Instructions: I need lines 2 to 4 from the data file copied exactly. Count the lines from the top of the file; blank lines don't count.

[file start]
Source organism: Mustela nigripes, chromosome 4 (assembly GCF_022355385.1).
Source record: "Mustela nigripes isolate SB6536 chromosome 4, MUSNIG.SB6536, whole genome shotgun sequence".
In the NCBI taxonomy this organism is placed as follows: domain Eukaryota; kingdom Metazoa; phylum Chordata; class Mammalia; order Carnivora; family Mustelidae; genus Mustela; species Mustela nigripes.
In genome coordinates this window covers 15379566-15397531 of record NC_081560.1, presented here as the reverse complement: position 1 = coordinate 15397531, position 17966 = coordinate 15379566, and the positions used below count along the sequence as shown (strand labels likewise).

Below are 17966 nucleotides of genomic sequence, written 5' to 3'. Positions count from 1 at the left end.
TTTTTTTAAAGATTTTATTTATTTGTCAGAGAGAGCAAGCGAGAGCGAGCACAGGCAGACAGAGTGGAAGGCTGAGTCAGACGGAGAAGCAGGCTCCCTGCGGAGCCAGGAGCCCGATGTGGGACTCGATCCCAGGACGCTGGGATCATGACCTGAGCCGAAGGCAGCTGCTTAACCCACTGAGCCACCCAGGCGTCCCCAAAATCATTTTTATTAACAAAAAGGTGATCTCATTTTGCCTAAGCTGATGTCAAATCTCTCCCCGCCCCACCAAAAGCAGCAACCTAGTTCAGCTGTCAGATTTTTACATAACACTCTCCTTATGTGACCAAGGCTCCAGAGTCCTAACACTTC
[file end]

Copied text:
Source record: "Mustela nigripes isolate SB6536 chromosome 4, MUSNIG.SB6536, whole genome shotgun sequence".
In the NCBI taxonomy this organism is placed as follows: domain Eukaryota; kingdom Metazoa; phylum Chordata; class Mammalia; order Carnivora; family Mustelidae; genus Mustela; species Mustela nigripes.
In genome coordinates this window covers 15379566-15397531 of record NC_081560.1, presented here as the reverse complement: position 1 = coordinate 15397531, position 17966 = coordinate 15379566, and the positions used below count along the sequence as shown (strand labels likewise).